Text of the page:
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Ashe

Vermont Statehouse
Pat Bradley/WAMC

In Vermont and around the globe, the biggest story of 2020 was the COVID-19 pandemic.  But there were other events that will have lasting implications for state policy and residents.  It was a major election year for key statewide offices as candidates had to find ways to campaign in the midst of a pandemic that limited personal interactions.

Photo of Vermont Statehouse in winter
Pat Bradley/WAMC

Now that Vermont Lieutenant Governor David Zuckerman is officially running for governor, his decision is setting off a series of other political announcements.

Vermont Senate Pro Tem Tim Ashe
Vermont Legislature

The Vermont Legislature will begin the second half of its biennium on January 7th.  When it gavels into session, the Democratically controlled chambers will take up vetoes that Republican Governor Phil Scott penned along with other measures that the House or Senate failed to complete before adjourning in May.  Vermont Senate Pro Tem Tim Ashe of Chittenden County tells WAMC North Country Bureau Chief Pat Bradley that the theme for the upcoming session is similar to the last one.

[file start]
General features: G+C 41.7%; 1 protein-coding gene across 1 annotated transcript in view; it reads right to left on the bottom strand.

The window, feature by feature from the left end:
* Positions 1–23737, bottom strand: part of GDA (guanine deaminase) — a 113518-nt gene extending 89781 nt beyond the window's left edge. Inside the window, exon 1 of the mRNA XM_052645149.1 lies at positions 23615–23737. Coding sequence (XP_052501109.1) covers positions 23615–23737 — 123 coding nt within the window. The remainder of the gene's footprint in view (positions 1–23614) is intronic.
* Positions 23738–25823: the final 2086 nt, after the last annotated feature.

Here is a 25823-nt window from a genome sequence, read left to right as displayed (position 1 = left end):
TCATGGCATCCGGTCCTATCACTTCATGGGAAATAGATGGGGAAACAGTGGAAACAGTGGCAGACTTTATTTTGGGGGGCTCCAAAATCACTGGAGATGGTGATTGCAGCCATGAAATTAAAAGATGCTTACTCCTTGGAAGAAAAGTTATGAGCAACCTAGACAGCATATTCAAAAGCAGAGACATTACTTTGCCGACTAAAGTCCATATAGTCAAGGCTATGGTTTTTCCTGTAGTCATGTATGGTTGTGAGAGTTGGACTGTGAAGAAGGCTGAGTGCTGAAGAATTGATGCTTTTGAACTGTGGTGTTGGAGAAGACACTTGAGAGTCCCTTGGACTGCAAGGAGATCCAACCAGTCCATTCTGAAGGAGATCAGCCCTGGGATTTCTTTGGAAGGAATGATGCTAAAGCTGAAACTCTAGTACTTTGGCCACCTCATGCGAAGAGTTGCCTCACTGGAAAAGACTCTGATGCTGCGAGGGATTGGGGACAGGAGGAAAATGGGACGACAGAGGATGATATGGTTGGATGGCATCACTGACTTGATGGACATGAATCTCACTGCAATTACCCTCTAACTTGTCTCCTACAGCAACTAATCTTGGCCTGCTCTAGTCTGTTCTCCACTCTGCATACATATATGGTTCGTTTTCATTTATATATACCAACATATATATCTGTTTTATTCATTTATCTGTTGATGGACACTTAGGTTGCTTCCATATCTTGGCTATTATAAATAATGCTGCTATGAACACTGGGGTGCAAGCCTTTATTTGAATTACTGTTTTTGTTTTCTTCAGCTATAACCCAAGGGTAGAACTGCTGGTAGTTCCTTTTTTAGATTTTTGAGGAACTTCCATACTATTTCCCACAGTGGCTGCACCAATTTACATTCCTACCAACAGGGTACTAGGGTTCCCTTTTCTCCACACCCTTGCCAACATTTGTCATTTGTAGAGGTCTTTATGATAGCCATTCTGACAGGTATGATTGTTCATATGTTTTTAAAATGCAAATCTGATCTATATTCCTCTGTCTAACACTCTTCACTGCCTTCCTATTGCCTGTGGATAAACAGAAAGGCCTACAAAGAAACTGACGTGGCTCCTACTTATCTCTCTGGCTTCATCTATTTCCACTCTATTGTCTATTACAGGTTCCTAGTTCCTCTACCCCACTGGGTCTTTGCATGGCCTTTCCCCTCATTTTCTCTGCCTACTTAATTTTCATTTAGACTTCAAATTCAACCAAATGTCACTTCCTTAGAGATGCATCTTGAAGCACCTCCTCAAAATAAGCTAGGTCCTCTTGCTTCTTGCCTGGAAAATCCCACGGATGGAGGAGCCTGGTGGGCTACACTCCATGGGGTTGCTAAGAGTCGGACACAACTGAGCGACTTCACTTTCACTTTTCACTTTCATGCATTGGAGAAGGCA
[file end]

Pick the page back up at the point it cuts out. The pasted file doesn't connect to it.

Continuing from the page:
Vermont Senate Pro Tem Tim Ashe
Vermont Legislature

Vermont Republican Governor Phil Scott called a special session of the state legislature to begin today. It comes after he promised to veto the budget and property tax bills presented to him, although he has yet to officially veto the fiscal plans.  On Tuesday, he nixed a number of other bills, including one that would raise the minimum wage, and a paid family leave measure.  Vermont Senate Pro-Tem Democrat/Progressive Tim Ashe says that move was an example of continued frustration the legislature has with the administration.